Busy week. 2 awards ceremonies at school and a birthday in the family. It was also so cold this morning that the bucket of water in the pony’s stall was frozen. I discovered that after setting off the alarm for the barn. The Police thought it was funny. I think #2 was a bit embarrassed.
Today’s bit of creative writing examines assumption, one of the themes I’m playing with for the current script.
Her Ladyship, Maybe
Terrill set his mug down and pointed to the door. His companions at the long table followed his gaze. A woman stood in the doorway of the Inn and looked around. Two men entered behind her, both with swords and the clank of mail beneath their traveling coats.
Old Boykin waddled over to them and made his usual fuss. The travelers spoke to him in hushed tones and he quickly led them to the stairs and the privacy of the upper rooms.
“What do you make of that?” asked Terrill.
Herk stared at the base of the stairs. “Seemed a bit mismatched. Her cloak was too fine for an Inn like this.”
“Aye, like they wanted us to think they were just travelers.” said Terrill.
“Maybe they were.” said Herk. “There’s all sorts that travel.”
“But with two guards?”
“Maybe she’s a princess?”
Terrrill didn’t think so. “She’d have had an entourage.”
Boykin sidled over. “And no self-respecting princess would be out with two soldiers alone.”
“So she’s not from the castle.” said Terrill.
“I didn’t say that.” said Boykin. “Look at the coin.” He showed them the silver harts and a golden osprey, warm and damp in his hand. “She must be close with the royal family.”
Terrill snapped his fingers. “She’s part of the Web.” The others looked about hastily.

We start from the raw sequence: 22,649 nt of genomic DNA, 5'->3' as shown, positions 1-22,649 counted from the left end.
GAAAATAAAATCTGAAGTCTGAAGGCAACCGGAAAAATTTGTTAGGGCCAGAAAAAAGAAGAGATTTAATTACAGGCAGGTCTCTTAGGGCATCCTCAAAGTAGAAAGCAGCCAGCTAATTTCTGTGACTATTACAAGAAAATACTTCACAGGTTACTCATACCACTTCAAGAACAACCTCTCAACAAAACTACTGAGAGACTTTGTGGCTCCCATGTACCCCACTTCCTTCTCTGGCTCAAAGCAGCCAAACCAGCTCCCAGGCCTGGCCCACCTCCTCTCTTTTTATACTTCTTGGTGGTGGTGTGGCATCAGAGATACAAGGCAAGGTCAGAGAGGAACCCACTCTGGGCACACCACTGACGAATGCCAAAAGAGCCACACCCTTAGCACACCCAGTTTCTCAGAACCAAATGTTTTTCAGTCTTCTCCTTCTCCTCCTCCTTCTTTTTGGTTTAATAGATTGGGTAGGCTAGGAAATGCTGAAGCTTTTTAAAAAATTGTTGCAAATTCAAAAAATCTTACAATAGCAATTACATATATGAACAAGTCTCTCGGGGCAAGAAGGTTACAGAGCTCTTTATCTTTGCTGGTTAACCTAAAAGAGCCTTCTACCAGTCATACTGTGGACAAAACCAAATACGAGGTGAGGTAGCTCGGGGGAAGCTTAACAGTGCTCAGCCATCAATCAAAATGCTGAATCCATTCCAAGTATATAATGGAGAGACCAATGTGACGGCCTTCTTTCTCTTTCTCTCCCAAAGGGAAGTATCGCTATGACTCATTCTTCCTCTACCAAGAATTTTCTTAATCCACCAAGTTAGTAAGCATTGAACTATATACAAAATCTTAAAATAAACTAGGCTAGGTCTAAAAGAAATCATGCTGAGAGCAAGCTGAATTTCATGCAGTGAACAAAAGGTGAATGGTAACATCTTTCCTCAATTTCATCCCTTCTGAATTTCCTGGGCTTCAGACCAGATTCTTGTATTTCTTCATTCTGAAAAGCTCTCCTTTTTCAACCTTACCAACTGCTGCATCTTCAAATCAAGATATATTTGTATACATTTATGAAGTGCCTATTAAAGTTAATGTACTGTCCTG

Boykin whispered, “Do not speak so openly about the Web here in my house.”
Herk nodded. “And I don’t think a member of the Web would travel with two guards. She’d be a homeless whore or something.”
Terrill smiled. “That would have been nice.”
Boykin slapped him. “Don’t speak of her Ladyship in such vulgary.”
“Ah ha!” said Terrill. “So she is a noble.”
Boykin raised his hands, palms up. “I don’t know. She just asked not to be disturbed.
Mirabelle was exhausted from the ride. They had left her Aunt’s estate at dawn and ridden through a dreadful spring squall before reaching the Inn after sunset. She was hungry and her body ached. There would be no bath in a place like this, but for a price she could have food and a bed and that would have to be enough.
Her husband returned to the common room to fetch bread and ale while her son, now practically a man himself, collapsed in a chair near the door. She regretted the rush, but they had only been granted three days to attend the funeral and if she was not back by her Ladyship’s side tomorrow evening – she shuddered. The woman could be dreadfully cold. And generous, without the loan of her horses they’d never have made it and did give them money to pay for the trip.
She snuggled under the cloak her Aunt had bequeathed, shut her eyes against the world, and slept.